The biggest issue with Riverdale season 2 is how much it requires the audience to think about its politics. Shaky messaging wouldn’t matter as much if the show focused on the emotional journeys of the characters. But, over and over again it focuses instead on idealogy, despite the fact that its idealogy makes no sense.
Archie Andrews never reflected on his dad‘s shooting in a way that felt grounded in reality. Instead, he became involved in building a for-profit prison. Veronica Lodge talks about female empowerment, but that quest for empowerment manifests in joining her parents’ real estate empire, despite the damage she knows it’s caused. The show doesn’t explore Jughead Jones’ inability to deal with change. Instead, over and over again he’s able to spin it into a search for justice. No one points out that he doesn’t have a value system beyond fear of losing the things he’s attached to.
On Gossip Girl, the fact that the characters are objectively making the world worse by existing as the 1% was a detail. Nothing felt more important than Blair Waldorf’s feelings. But, Riverdale season 2 isn’t allowing these kids to have personal storylines. Larger stories involving the whole town steamroll everything. That could be an interesting approach to a drama. But, the Lodges’ quest to gain control of more property is uninteresting at best and nonsensical at worst.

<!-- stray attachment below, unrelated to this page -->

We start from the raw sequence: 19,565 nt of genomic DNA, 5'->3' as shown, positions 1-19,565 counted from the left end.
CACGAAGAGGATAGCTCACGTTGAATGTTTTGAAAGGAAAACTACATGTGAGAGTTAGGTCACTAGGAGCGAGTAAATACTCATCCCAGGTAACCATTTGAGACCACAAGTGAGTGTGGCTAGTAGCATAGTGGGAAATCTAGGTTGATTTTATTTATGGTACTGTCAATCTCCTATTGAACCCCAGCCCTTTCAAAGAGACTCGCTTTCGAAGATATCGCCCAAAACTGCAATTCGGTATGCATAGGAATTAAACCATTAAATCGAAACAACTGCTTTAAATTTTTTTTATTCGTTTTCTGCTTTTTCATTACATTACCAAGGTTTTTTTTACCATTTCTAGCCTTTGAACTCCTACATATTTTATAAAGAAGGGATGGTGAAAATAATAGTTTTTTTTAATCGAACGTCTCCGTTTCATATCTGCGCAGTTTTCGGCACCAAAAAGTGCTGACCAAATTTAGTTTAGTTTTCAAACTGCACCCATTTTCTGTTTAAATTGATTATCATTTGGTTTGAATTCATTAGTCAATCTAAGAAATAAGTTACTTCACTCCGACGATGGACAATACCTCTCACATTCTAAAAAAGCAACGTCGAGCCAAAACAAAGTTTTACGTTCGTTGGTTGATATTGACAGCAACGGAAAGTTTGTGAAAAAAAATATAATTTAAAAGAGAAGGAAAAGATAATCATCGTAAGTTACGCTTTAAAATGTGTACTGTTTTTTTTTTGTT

The ending of this episode doubled down exploring hot button issues in a completely empty way. It showed Cheryl Blossom locked up in an institution because of her attraction to women.
There is almost certainly no good way that Riverdale could’ve tackled conversation therapy. But, doing it with its usual styilized approach, like this is all just a fun homage to classic horror, was especially brutal.
All of the political content in Riverdale is so shallow, haphazard and at times contradictory that it’s clear the show doesn’t really care about these issues.